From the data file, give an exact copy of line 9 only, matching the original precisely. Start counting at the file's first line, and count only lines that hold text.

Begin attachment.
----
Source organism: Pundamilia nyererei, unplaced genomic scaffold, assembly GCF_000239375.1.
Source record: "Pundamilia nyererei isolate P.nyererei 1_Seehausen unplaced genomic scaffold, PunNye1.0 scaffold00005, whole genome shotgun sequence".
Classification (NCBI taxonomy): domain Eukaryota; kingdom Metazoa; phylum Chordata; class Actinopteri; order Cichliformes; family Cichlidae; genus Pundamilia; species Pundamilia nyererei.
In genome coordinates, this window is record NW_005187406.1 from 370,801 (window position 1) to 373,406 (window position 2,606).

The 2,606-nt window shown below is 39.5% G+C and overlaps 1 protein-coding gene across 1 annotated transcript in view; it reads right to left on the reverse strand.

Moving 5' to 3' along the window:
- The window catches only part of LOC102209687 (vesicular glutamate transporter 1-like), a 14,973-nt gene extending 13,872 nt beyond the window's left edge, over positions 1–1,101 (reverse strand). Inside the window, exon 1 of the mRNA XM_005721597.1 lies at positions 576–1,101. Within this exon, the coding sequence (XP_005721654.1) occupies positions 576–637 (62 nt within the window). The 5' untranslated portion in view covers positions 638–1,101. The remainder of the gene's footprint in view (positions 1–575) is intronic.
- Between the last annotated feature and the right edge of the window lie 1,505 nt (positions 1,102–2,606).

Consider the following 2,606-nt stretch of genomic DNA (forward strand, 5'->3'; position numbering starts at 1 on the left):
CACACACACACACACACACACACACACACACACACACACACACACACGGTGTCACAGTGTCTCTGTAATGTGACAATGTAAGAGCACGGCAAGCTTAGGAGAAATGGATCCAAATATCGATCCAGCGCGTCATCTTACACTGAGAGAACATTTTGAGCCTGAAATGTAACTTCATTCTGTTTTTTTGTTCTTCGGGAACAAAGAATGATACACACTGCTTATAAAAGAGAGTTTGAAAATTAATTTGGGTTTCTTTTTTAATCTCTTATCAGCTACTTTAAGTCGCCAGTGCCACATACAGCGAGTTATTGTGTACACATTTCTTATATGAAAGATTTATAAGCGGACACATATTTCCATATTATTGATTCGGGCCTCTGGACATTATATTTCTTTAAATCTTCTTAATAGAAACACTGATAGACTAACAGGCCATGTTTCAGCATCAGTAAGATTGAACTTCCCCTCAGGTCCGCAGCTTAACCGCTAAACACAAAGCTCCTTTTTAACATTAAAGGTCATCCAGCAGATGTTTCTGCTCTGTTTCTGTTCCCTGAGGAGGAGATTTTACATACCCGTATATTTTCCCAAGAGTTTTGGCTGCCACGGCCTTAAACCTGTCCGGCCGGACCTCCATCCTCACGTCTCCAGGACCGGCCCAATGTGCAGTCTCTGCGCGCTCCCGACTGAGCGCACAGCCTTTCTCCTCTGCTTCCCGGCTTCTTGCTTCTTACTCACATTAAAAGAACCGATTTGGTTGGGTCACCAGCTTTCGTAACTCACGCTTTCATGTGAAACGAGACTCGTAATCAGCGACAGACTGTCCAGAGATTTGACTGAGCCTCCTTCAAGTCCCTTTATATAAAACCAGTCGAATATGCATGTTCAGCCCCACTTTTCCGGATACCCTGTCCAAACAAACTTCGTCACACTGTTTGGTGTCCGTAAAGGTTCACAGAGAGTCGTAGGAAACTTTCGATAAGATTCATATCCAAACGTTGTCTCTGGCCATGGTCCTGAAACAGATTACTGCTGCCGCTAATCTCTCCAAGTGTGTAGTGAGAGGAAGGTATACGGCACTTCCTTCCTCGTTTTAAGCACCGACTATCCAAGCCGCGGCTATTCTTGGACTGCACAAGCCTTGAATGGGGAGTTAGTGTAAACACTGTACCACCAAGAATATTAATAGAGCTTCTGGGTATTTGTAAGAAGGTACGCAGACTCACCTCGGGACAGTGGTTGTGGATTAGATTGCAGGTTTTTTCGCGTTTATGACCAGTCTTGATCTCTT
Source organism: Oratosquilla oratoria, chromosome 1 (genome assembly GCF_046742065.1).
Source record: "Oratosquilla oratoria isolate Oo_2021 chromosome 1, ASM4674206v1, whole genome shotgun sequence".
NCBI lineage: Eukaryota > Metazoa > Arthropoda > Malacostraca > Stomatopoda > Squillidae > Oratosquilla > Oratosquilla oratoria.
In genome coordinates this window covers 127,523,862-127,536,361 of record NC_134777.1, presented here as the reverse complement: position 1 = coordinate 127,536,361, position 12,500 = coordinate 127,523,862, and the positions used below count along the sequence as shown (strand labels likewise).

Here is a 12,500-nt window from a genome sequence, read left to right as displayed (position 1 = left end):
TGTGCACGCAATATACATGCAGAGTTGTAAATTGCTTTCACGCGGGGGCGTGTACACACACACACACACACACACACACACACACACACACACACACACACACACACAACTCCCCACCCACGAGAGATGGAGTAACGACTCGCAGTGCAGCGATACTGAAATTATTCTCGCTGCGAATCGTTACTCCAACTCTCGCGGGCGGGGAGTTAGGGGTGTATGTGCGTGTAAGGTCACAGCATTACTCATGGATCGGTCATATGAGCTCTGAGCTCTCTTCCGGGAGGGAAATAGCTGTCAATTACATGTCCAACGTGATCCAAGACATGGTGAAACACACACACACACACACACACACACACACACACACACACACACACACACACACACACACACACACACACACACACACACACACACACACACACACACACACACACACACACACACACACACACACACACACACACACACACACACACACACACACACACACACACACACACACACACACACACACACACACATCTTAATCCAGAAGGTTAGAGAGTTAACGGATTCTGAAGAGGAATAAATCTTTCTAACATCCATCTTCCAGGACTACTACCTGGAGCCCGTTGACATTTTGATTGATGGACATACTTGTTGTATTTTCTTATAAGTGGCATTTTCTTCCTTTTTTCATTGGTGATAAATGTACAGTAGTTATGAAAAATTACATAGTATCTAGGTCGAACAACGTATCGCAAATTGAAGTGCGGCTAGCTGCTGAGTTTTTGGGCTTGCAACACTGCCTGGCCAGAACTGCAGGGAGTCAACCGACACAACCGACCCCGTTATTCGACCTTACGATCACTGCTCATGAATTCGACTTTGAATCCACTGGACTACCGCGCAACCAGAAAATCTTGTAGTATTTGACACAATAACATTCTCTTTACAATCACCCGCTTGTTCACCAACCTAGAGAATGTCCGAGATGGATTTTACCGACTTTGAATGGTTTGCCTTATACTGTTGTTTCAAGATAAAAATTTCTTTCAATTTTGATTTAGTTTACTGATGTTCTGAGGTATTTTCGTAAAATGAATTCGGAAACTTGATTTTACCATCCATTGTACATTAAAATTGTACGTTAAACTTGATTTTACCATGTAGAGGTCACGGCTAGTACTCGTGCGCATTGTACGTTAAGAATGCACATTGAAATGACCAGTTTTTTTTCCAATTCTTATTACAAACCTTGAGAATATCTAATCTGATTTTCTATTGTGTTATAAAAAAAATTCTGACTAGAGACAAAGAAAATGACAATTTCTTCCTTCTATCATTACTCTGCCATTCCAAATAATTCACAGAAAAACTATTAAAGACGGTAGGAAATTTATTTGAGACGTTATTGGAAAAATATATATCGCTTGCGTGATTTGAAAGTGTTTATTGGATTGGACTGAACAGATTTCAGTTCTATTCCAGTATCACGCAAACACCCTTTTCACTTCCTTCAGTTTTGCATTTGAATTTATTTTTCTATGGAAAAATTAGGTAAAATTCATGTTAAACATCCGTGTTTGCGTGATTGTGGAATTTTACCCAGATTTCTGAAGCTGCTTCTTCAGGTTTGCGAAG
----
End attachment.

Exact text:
Consider the following 2,606-nt stretch of genomic DNA (forward strand, 5'->3'; position numbering starts at 1 on the left):